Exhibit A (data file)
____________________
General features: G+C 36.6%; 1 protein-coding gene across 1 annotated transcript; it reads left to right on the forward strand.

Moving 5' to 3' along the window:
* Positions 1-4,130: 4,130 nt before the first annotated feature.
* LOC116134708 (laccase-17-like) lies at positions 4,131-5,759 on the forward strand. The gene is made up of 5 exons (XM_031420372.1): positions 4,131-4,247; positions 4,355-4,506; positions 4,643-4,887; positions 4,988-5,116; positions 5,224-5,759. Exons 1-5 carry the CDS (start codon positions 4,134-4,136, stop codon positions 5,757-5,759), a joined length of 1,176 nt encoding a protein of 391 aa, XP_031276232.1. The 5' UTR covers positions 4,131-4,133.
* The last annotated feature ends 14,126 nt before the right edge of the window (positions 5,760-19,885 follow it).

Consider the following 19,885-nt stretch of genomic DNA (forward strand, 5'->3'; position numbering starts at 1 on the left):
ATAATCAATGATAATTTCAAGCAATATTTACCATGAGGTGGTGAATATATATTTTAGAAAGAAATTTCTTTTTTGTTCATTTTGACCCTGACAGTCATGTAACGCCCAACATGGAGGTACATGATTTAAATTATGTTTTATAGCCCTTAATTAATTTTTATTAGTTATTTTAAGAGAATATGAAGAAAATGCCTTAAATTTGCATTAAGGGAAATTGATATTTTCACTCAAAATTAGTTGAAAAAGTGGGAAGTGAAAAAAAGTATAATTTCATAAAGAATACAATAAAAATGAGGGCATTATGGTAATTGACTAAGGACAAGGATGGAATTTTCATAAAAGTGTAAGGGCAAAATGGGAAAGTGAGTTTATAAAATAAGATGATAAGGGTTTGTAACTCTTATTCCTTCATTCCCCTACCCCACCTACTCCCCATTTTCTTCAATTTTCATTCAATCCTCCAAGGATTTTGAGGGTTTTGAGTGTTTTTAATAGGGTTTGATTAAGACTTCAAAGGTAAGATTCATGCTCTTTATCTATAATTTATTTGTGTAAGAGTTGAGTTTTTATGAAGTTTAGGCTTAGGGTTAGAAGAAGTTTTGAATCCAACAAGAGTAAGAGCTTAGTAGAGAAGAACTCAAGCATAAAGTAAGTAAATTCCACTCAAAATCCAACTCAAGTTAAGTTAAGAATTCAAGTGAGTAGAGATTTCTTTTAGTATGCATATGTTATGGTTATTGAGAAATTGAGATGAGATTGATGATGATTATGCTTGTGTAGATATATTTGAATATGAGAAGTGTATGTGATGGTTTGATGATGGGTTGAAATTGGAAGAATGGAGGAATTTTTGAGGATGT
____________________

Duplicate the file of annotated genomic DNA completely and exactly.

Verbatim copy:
General features: G+C 36.6%; 1 protein-coding gene across 1 annotated transcript; it reads left to right on the forward strand.

Moving 5' to 3' along the window:
* Positions 1-4,130: 4,130 nt before the first annotated feature.
* LOC116134708 (laccase-17-like) lies at positions 4,131-5,759 on the forward strand. The gene is made up of 5 exons (XM_031420372.1): positions 4,131-4,247; positions 4,355-4,506; positions 4,643-4,887; positions 4,988-5,116; positions 5,224-5,759. Exons 1-5 carry the CDS (start codon positions 4,134-4,136, stop codon positions 5,757-5,759), a joined length of 1,176 nt encoding a protein of 391 aa, XP_031276232.1. The 5' UTR covers positions 4,131-4,133.
* The last annotated feature ends 14,126 nt before the right edge of the window (positions 5,760-19,885 follow it).

Consider the following 19,885-nt stretch of genomic DNA (forward strand, 5'->3'; position numbering starts at 1 on the left):
ATAATCAATGATAATTTCAAGCAATATTTACCATGAGGTGGTGAATATATATTTTAGAAAGAAATTTCTTTTTTGTTCATTTTGACCCTGACAGTCATGTAACGCCCAACATGGAGGTACATGATTTAAATTATGTTTTATAGCCCTTAATTAATTTTTATTAGTTATTTTAAGAGAATATGAAGAAAATGCCTTAAATTTGCATTAAGGGAAATTGATATTTTCACTCAAAATTAGTTGAAAAAGTGGGAAGTGAAAAAAAGTATAATTTCATAAAGAATACAATAAAAATGAGGGCATTATGGTAATTGACTAAGGACAAGGATGGAATTTTCATAAAAGTGTAAGGGCAAAATGGGAAAGTGAGTTTATAAAATAAGATGATAAGGGTTTGTAACTCTTATTCCTTCATTCCCCTACCCCACCTACTCCCCATTTTCTTCAATTTTCATTCAATCCTCCAAGGATTTTGAGGGTTTTGAGTGTTTTTAATAGGGTTTGATTAAGACTTCAAAGGTAAGATTCATGCTCTTTATCTATAATTTATTTGTGTAAGAGTTGAGTTTTTATGAAGTTTAGGCTTAGGGTTAGAAGAAGTTTTGAATCCAACAAGAGTAAGAGCTTAGTAGAGAAGAACTCAAGCATAAAGTAAGTAAATTCCACTCAAAATCCAACTCAAGTTAAGTTAAGAATTCAAGTGAGTAGAGATTTCTTTTAGTATGCATATGTTATGGTTATTGAGAAATTGAGATGAGATTGATGATGATTATGCTTGTGTAGATATATTTGAATATGAGAAGTGTATGTGATGGTTTGATGATGGGTTGAAATTGGAAGAATGGAGGAATTTTTGAGGATGT